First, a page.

Depth of Field #2: The Sea Hare Emerges

Photo Credit: Carrie Schuman

The sun is starting to set on expanses of mirror-reflective tide pools speckling the beach of the Tawharanui Marine Reserve in New Zealand. I’ve been walking along staring into them at random in my search for anything novel when I chance across what is at best guess an example of Aplysia dactylomelathe variable sea or spotted hare.

In a surprising contrast to the small chitins, tunicates, and other finds, the sea hare was relatively large, measuring somewhere in the range of 5 to 6 inches in length. As seen in this additional photo, a smattering of spots can be seen along its body:

Photo Credit: Carrie Schuman

According to this source, sea hares are hermaphroditic though they do not practice self-fertilization. They may often form reproductive “chains”.

As suggested by one of their common names, they may be highly variable in appearance with their coloration primarily determined by the type of algae they feed on.

They release a purple dye as a mechanism to surprise and confuse predators. This particular characteristic was one I had once experienced first hand when handling my first sea hare in the mangroves of Key West. It certainly has a startling quality to it.

Variable sea hares tend to be more solitary, and nocturnal in nature. So perhaps no small amount of dumb luck governed this thrilling little chance encounter.





























Aplysia dactylomela

Speck of Science – 1/7/2016: Aye Calypso

Sometimes I come across some interesting news item that I don’t have time to write about in depth but still want to share. I’ve decided to start a new Speck of Science feature on my blog as a way to share brief blips and recaps of internet curiosities and dispatches.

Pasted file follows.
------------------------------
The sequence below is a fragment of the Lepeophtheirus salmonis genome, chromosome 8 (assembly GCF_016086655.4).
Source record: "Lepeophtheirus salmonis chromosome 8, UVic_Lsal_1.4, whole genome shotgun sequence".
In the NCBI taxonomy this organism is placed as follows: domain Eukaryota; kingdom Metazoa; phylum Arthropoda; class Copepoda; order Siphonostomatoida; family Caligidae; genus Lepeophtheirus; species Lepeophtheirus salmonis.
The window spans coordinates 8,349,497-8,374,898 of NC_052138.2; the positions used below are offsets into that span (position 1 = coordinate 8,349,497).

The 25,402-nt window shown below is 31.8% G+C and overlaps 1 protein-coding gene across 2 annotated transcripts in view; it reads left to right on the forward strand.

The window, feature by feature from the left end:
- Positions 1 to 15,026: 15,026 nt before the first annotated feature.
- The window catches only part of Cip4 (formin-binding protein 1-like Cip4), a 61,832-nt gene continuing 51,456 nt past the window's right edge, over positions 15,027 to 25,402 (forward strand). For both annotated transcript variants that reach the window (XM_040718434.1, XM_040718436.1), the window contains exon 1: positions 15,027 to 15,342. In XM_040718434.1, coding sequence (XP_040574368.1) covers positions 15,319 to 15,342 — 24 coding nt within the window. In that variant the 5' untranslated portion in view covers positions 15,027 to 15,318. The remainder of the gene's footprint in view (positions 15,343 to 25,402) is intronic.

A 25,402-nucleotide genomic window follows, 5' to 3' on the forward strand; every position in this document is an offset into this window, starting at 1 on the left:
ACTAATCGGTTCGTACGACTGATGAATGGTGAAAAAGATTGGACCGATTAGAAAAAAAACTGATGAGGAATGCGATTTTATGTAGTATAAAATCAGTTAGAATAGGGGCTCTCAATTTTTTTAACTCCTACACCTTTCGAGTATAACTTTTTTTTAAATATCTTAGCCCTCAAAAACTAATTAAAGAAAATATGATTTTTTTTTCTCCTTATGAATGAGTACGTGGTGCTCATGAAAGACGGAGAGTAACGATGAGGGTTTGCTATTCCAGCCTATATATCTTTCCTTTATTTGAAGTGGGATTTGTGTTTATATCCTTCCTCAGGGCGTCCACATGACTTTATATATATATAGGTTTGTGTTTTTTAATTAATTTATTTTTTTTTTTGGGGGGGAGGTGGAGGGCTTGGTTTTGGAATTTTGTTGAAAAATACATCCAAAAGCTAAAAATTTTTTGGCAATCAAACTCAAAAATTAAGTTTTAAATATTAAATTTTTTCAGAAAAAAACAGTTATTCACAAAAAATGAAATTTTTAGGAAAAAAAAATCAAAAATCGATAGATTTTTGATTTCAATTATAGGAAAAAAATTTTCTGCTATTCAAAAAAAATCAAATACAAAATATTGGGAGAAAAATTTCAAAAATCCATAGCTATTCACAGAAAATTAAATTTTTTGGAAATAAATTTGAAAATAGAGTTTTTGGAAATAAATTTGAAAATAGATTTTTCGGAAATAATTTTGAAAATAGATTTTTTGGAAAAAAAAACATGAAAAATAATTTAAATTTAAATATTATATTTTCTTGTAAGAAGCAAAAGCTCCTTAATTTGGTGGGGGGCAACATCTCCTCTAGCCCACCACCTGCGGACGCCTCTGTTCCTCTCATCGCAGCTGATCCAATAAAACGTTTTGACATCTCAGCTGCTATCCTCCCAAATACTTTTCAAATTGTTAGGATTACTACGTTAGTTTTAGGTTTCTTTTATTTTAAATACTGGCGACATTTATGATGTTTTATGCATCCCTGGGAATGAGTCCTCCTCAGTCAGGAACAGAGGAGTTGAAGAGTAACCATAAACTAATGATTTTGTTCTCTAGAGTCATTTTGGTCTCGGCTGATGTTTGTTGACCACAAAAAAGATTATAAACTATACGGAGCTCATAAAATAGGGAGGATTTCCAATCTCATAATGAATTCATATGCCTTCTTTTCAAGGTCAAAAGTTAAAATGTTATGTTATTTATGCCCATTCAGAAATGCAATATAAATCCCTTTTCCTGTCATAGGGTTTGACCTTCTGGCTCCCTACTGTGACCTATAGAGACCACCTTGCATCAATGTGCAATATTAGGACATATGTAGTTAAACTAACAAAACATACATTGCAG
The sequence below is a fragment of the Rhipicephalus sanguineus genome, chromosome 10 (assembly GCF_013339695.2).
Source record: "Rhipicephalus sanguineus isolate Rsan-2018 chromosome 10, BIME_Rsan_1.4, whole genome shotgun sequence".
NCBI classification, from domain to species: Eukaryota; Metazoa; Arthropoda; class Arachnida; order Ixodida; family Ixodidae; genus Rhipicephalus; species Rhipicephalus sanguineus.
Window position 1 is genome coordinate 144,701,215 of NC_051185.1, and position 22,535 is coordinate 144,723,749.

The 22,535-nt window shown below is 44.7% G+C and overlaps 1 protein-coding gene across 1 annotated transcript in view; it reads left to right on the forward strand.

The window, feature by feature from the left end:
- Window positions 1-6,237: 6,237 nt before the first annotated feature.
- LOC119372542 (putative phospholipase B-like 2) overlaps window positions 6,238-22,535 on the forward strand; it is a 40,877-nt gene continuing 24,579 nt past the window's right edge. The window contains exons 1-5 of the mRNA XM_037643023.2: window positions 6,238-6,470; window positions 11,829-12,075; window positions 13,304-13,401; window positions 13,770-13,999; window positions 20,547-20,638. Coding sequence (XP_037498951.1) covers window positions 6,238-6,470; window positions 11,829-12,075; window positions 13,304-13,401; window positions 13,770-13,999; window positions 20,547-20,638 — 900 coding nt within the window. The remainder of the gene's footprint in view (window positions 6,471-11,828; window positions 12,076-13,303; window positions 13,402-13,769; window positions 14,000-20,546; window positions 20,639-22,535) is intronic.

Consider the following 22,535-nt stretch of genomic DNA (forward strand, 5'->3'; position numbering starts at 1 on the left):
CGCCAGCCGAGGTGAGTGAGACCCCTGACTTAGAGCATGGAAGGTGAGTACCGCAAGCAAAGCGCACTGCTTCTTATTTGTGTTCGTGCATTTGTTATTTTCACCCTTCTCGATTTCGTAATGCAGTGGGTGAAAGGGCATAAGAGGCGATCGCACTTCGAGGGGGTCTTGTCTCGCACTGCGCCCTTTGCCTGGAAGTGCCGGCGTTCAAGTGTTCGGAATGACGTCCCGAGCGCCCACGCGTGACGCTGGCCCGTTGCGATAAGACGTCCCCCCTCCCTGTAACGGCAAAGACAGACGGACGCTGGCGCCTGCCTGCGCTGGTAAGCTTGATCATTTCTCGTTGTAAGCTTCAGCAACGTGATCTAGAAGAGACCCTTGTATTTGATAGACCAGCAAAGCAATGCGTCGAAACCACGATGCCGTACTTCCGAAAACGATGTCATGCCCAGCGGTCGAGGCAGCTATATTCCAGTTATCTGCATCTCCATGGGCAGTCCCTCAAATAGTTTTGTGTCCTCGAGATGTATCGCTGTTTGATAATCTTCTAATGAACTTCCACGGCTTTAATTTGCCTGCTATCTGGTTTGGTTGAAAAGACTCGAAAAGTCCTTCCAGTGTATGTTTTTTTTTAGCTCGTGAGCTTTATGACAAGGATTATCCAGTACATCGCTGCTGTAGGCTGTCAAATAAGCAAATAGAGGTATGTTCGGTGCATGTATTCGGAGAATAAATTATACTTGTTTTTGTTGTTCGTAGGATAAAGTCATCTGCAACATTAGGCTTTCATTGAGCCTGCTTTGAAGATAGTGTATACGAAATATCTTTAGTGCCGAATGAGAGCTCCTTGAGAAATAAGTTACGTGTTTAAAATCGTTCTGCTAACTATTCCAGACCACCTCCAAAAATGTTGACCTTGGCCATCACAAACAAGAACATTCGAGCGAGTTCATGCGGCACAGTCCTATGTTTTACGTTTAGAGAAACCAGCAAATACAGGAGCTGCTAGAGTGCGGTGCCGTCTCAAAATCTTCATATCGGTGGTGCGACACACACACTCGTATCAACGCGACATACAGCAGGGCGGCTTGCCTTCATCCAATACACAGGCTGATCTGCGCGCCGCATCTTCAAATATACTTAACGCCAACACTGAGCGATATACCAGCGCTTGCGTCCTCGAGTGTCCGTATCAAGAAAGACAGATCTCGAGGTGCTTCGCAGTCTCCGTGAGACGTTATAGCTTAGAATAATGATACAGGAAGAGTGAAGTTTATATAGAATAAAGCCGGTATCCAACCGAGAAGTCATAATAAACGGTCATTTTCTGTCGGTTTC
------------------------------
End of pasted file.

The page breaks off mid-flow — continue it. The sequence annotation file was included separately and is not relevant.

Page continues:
Today’s item is an article from the Guardian reporting that Jacques Cousteau’s ship, the Calypso, will soon be ready to begin life anew. The ship was downed by an accident and since 2007 had been languishing in a sort of boatyard purgatory due to disagreements over payment and the purpose of its restoration. This is truly exciting news for the continuing legacy of marine exploration, and our care for the world’s oceans.






The Weird and Wonderful World of the Water Bear

Photo Credit: Steve Gschmeissner/Science Photo Library/Corbis

I have long been fascinated by water bears (also known as tardigrades, and more amusingly and infrequently as moss piglets), though I have yet been lucky enough to see them for myself, wandering about their microscopic worlds.

However, they have been items of interest as of late due to some of their more bizarre qualities. (I like to think of them as literal inclusions in the news, wandering about among inky words on printed pages). If the distinction of being able to survive in the vacuum of space along with other extreme environments wasn’t enough, it was recently revealed that they have an inordinately high amount of foreign DNA in their genome – almost 18% relative to many organism’s 1% – earning them the playful moniker of “DNA thief” in articles on the subject.

Water Bear

Much of this extra DNA may be incorporated into the tardigrade’s potential tool kit during periods of desiccation. Water bear DNA is suspected to actually sheer and fragment when dried out, and to reassemble once re-hydrated. This period of genome construction probably provides ample opportunity for stray genetic material to sneak in.

Researchers have also recently discovered more about how water bears may cope with this extreme drying out and jumbling of their genetic material. Apparently these bitty creatures produce a sort of “bioglass” that coats and protects their cellular contents.

So along with discoveries of new members of the water bear extended family, there’s no doubt there are many strange revelations to come concerning these curious creatures.

Updated note: Thanks to Robie and her comment below. Turns out there is some conversation occurring right now with regards to whether the figure of ~ 17% foreign DNA is, in fact, accurate. So while it may take a little time for researchers to suss out the truth of the matter, this is an interesting insight into the tug and pull of the scientific process.